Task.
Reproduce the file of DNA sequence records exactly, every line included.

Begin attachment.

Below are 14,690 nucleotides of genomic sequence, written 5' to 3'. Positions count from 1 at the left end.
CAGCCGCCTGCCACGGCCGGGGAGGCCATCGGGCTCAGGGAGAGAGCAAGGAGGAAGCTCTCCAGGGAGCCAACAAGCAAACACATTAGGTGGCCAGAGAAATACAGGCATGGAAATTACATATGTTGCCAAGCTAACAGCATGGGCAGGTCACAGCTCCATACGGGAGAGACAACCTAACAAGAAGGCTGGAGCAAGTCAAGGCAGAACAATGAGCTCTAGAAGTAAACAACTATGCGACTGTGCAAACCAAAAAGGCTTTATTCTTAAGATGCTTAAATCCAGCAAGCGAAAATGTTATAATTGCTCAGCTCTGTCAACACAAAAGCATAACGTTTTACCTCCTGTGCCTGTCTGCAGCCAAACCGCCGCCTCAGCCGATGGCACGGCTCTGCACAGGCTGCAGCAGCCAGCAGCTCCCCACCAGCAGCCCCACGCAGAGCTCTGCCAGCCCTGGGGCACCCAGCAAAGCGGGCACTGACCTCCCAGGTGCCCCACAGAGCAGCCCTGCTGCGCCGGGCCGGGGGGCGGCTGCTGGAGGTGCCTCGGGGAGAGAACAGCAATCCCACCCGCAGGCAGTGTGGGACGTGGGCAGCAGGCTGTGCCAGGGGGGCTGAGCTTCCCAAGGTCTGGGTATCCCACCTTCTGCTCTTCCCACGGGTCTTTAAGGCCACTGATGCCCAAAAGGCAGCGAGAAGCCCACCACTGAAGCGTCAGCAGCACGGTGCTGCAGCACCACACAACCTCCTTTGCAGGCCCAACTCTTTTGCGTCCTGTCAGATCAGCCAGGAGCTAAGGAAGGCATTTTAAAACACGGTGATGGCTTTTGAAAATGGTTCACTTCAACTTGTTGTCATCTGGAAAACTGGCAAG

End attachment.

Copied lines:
Below are 14,690 nucleotides of genomic sequence, written 5' to 3'. Positions count from 1 at the left end.
CAGCCGCCTGCCACGGCCGGGGAGGCCATCGGGCTCAGGGAGAGAGCAAGGAGGAAGCTCTCCAGGGAGCCAACAAGCAAACACATTAGGTGGCCAGAGAAATACAGGCATGGAAATTACATATGTTGCCAAGCTAACAGCATGGGCAGGTCACAGCTCCATACGGGAGAGACAACCTAACAAGAAGGCTGGAGCAAGTCAAGGCAGAACAATGAGCTCTAGAAGTAAACAACTATGCGACTGTGCAAACCAAAAAGGCTTTATTCTTAAGATGCTTAAATCCAGCAAGCGAAAATGTTATAATTGCTCAGCTCTGTCAACACAAAAGCATAACGTTTTACCTCCTGTGCCTGTCTGCAGCCAAACCGCCGCCTCAGCCGATGGCACGGCTCTGCACAGGCTGCAGCAGCCAGCAGCTCCCCACCAGCAGCCCCACGCAGAGCTCTGCCAGCCCTGGGGCACCCAGCAAAGCGGGCACTGACCTCCCAGGTGCCCCACAGAGCAGCCCTGCTGCGCCGGGCCGGGGGGCGGCTGCTGGAGGTGCCTCGGGGAGAGAACAGCAATCCCACCCGCAGGCAGTGTGGGACGTGGGCAGCAGGCTGTGCCAGGGGGGCTGAGCTTCCCAAGGTCTGGGTATCCCACCTTCTGCTCTTCCCACGGGTCTTTAAGGCCACTGATGCCCAAAAGGCAGCGAGAAGCCCACCACTGAAGCGTCAGCAGCACGGTGCTGCAGCACCACACAACCTCCTTTGCAGGCCCAACTCTTTTGCGTCCTGTCAGATCAGCCAGGAGCTAAGGAAGGCATTTTAAAACACGGTGATGGCTTTTGAAAATGGTTCACTTCAACTTGTTGTCATCTGGAAAACTGGCAAG